Deciding on not to do an encore on the ground that it wastes time, the show closes with two epics that are 'Moonlight On Vermont' and 'Big Eyed Beans From Venus'. When the show finished, I emerged from the Royal Festival Hall so happy that I looked as if I had been Chelsea Smiled.
Overall, the material off 'The Spotlight Kid' and 'Clear Spot' worked best for the set. Not too difficult to pull off, and not too difficult on the mind of the audience to remember how the songs go. For me, as a self-confessed Beefheart fanatic, it was a rewarding experience that I will never forget. Last night's performance at The Royal Festival Hall reminded me why I love the music so much. It was a delight to see the music being performed by people who love the music just as much as me and the other audience members do.
If the Magic Band takes the set on the road and play more shows in June (Glastonbury beckons?), they can only do good and change the minds of people who think that without Don any Magic Band reunion is just a poor tribute band (- and maybe even convert some Captain Beefheart virgins along the way). It's about time that the songs of Captain Beefheart are brought back to life for the wider audience. With The Magic Band, we have a group of musicians who know how to do just that. These songs deserve a lot more attention than unfortunately the ignorance of the Captain has treated them since his unpredicted retirement.
IT'S MAGIC, WITH JUST A HINT OF BEEF
EVENING STANDARD 260104 england
by pete clark
note: edited version
[the first part, a review of the support act 'the fall' has been skipped - t.t.]
Much more huggable in every way is The Magic Band, erstwhile purveyors of the soundtrack to Captain Beefheart's cockeyed blues dreams, and now in the rather peculiar position of being a tribute band to their former selves.
When they were much younger men, the Captain allegedly locked them in a small room to practise until perfect, hour after hour, day upon day, feeding them only handfuls of soya beans. Since that benevolent despot retired to the desert to paint, his former pupils have kept up with their lessons admirably, but have allowed the dietary side of life to get quite out of control. The last time I saw Mark 'Rockette Morton' Boston on stage - around 1973, admittedly - he looked nearly as sleek as his nickname. Now he looks like a jolly escapee from The Beverly Hillbillies who has eaten all the hominy grits.
The focal point of the band now is John 'Drumbo' French, the long-standing drummer who is blessed with a near facsimile of Beefheart's growl. With a stand-in drummer, The Magic Band gives us the Captain's greatest hits.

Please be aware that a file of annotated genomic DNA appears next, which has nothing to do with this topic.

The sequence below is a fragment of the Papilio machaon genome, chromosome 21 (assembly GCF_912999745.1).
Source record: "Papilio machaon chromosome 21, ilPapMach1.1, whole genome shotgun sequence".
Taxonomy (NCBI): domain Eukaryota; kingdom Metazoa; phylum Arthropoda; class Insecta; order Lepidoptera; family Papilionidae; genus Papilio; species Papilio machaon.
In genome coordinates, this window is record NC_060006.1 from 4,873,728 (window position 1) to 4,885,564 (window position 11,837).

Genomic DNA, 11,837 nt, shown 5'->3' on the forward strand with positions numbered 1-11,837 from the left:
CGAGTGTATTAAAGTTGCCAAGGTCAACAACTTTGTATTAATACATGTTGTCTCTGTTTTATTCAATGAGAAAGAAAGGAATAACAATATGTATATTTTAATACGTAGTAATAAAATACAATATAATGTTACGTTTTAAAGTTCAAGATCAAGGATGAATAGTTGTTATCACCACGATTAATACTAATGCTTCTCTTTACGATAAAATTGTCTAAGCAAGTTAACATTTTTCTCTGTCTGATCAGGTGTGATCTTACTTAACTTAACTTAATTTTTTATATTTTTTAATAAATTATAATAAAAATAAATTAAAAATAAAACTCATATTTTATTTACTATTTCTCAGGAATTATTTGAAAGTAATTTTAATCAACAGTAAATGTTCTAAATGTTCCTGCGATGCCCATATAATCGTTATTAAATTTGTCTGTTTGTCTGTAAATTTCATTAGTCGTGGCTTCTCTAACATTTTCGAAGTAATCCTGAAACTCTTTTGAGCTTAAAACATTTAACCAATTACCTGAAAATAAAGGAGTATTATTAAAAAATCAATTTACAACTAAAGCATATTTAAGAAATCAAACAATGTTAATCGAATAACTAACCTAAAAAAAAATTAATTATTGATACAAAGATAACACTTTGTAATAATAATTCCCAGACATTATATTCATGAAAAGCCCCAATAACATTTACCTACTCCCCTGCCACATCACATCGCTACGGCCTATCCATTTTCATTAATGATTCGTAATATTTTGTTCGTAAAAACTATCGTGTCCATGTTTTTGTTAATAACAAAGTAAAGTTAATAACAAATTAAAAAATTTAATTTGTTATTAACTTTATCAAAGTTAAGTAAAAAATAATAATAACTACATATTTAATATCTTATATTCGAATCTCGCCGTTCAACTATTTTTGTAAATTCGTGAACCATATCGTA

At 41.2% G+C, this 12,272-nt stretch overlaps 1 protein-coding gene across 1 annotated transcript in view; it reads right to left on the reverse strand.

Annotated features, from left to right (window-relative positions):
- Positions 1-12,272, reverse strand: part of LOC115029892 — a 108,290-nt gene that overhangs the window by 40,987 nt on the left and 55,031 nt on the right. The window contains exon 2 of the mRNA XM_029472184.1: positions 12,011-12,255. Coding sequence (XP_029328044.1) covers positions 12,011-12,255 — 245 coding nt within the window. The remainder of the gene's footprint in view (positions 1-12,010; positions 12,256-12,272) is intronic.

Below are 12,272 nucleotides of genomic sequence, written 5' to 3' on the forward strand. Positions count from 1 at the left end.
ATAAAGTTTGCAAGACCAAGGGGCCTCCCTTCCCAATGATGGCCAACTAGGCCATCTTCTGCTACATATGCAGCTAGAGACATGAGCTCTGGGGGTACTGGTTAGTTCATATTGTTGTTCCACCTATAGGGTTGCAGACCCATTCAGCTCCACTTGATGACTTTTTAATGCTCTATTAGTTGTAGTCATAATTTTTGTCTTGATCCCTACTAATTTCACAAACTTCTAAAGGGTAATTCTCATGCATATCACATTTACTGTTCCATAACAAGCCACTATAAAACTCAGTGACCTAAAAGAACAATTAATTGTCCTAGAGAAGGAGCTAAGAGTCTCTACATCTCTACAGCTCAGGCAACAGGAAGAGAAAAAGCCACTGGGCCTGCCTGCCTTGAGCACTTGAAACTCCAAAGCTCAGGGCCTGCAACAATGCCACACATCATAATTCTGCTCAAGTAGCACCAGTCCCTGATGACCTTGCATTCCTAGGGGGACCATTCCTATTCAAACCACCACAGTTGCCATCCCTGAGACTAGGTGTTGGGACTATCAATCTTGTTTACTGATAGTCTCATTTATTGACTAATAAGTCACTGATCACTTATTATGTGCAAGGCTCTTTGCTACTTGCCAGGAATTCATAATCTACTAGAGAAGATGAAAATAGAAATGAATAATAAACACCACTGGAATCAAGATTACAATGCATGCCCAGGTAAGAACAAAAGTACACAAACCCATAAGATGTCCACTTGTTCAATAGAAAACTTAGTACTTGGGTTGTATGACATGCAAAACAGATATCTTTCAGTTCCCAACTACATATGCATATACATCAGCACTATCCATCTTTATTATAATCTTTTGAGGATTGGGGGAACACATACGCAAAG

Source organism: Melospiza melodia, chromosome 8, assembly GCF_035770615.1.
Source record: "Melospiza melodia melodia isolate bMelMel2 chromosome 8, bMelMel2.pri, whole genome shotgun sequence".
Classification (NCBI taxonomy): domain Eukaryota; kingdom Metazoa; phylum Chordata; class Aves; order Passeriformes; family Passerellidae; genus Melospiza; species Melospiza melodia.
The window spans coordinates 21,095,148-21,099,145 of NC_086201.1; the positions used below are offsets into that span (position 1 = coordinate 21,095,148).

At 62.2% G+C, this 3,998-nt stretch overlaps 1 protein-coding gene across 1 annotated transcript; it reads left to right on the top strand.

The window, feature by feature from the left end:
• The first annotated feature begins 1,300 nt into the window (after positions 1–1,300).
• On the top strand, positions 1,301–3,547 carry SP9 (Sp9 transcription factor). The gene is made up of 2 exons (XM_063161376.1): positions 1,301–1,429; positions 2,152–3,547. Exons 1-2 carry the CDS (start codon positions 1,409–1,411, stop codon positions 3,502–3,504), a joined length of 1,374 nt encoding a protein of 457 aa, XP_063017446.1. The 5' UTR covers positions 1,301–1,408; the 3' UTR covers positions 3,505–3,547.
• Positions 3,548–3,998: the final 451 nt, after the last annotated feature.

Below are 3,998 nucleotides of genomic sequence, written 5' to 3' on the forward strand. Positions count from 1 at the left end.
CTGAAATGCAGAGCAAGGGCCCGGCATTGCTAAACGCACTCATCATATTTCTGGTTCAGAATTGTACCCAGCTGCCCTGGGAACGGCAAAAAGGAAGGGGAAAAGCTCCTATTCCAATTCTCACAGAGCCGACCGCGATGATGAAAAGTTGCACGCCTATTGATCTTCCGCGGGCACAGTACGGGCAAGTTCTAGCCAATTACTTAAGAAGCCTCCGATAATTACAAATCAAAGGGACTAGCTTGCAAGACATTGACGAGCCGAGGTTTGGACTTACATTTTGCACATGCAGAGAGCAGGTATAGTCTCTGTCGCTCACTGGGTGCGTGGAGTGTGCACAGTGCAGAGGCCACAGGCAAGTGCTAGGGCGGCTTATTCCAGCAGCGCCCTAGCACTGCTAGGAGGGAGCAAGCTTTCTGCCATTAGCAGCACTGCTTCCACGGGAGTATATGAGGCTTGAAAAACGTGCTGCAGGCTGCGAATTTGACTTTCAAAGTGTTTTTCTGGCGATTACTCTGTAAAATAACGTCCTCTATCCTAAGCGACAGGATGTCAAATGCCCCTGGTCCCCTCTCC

French nods to his ex-boss with the choice of fedora and trench coat, and his mouth-organ playing is suitably waspish, and if one's eyes were shut during such zingers as 'Sun Zoom Spark' or the unbearably affecting 'Grow Fins', then it was almost possible to believe in real magic.
No matter, memories don't come much better than this. From the early strains of 'Mirror Man', through the classic rumble of 'When It Blows Its Stacks', to the essential desert-island disc that is 'Big Eyed Beans From Venus', the Magic Band led us a merry dance. It's just that missing edge that niggles. I wonder how they would be with Mark E. Smith (front man of 'the fall' - t.t.) up front?
THE INDEPENDENT 280104 england
by tim cumming
note: edited version
[the first part, a review of the support act 'the fall' has been skipped - t.t.]
The Magic Band opens the second half of the bill with the rhythm & blues nostalgia of 'Diddy Wah Diddy' before segueing into an entirely different universe with 'The Smithsonian Institute Blues' from the era of 'Lick My Decals Off, Baby'. The drummer John 'Drumbo' French is the band's wild-eyed front man, in white hat and trench coat, and thankfully his adoption of Captain Beefheart's mantle is a convincing one.
Drumbo and The Magic Band fill this music to the brim, and for the generations who have only ever heard the records - the Captain himself abandoned ship more than twenty years ago - it is a thrillingly visceral experience to hear the likes of 'Click Clack' and 'Sun Zoom Spark' in the flesh.
The Magic Band are crack players; what elevates them high above the rank of tribute band is their shared history in the making of this extraordinary music. Beefheart may have been the dominating force and composer, but it was The Magic Band that turned his directives into music that could be played. All this concert lacks is the unpredictable electricity of the Captain's presence. Like Smith (the guy from 'the fall' - t.t.), Beefheart would probably have been more interested in testing than fulfilling audience expectations.
But fulfilled they are. Drumbo's exuberant vocal performances frame the intense instrumental heart of the set, which draws on [the album] 'Trout Mask Replica' and the likes of 'Abba Zaba' and 'Alice In Blunderland'. They are more sound-sculptures than songs, their skewed dynamics reinvigorated by the physicality and zest of the musicianship. The Magic Band may once have been half-starved freaks living on mung beans, but a lifetime later they are seriously heavy dudes - less old farts at play; more a classic band playing at the top of their game.
the 2005 ceedee 21st century mirror men, a selection of live recordings, contains two songs from this concert: 'the floppy boot stomp' and 'the smithsonian institute blues (or the big dig)'.
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captain beefheart electricity
as felt by teejo